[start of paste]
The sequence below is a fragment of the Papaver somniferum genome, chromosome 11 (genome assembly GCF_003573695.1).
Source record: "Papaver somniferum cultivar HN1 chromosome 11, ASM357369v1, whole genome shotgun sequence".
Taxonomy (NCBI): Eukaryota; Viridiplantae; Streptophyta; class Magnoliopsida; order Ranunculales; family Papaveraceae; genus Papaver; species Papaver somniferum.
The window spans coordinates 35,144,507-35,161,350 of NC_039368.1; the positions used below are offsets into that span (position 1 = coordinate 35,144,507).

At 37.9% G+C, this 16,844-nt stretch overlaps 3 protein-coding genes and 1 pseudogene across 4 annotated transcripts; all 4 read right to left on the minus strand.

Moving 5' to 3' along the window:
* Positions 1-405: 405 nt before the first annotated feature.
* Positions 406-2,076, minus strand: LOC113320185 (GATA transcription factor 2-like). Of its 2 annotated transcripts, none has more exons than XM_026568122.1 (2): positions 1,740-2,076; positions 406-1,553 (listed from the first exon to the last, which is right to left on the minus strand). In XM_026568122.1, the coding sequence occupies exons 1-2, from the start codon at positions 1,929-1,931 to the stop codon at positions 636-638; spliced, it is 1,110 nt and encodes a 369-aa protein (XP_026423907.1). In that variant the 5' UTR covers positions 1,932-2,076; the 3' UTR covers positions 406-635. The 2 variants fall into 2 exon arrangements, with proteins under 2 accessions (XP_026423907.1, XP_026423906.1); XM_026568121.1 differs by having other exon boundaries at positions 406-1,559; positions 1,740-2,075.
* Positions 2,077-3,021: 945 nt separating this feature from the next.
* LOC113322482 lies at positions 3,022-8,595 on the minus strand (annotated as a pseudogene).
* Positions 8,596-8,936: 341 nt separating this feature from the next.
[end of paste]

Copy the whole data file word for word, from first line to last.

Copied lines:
The sequence below is a fragment of the Papaver somniferum genome, chromosome 11 (genome assembly GCF_003573695.1).
Source record: "Papaver somniferum cultivar HN1 chromosome 11, ASM357369v1, whole genome shotgun sequence".
Taxonomy (NCBI): Eukaryota; Viridiplantae; Streptophyta; class Magnoliopsida; order Ranunculales; family Papaveraceae; genus Papaver; species Papaver somniferum.
The window spans coordinates 35,144,507-35,161,350 of NC_039368.1; the positions used below are offsets into that span (position 1 = coordinate 35,144,507).

At 37.9% G+C, this 16,844-nt stretch overlaps 3 protein-coding genes and 1 pseudogene across 4 annotated transcripts; all 4 read right to left on the minus strand.

Moving 5' to 3' along the window:
* Positions 1-405: 405 nt before the first annotated feature.
* Positions 406-2,076, minus strand: LOC113320185 (GATA transcription factor 2-like). Of its 2 annotated transcripts, none has more exons than XM_026568122.1 (2): positions 1,740-2,076; positions 406-1,553 (listed from the first exon to the last, which is right to left on the minus strand). In XM_026568122.1, the coding sequence occupies exons 1-2, from the start codon at positions 1,929-1,931 to the stop codon at positions 636-638; spliced, it is 1,110 nt and encodes a 369-aa protein (XP_026423907.1). In that variant the 5' UTR covers positions 1,932-2,076; the 3' UTR covers positions 406-635. The 2 variants fall into 2 exon arrangements, with proteins under 2 accessions (XP_026423907.1, XP_026423906.1); XM_026568121.1 differs by having other exon boundaries at positions 406-1,559; positions 1,740-2,075.
* Positions 2,077-3,021: 945 nt separating this feature from the next.
* LOC113322482 lies at positions 3,022-8,595 on the minus strand (annotated as a pseudogene).
* Positions 8,596-8,936: 341 nt separating this feature from the next.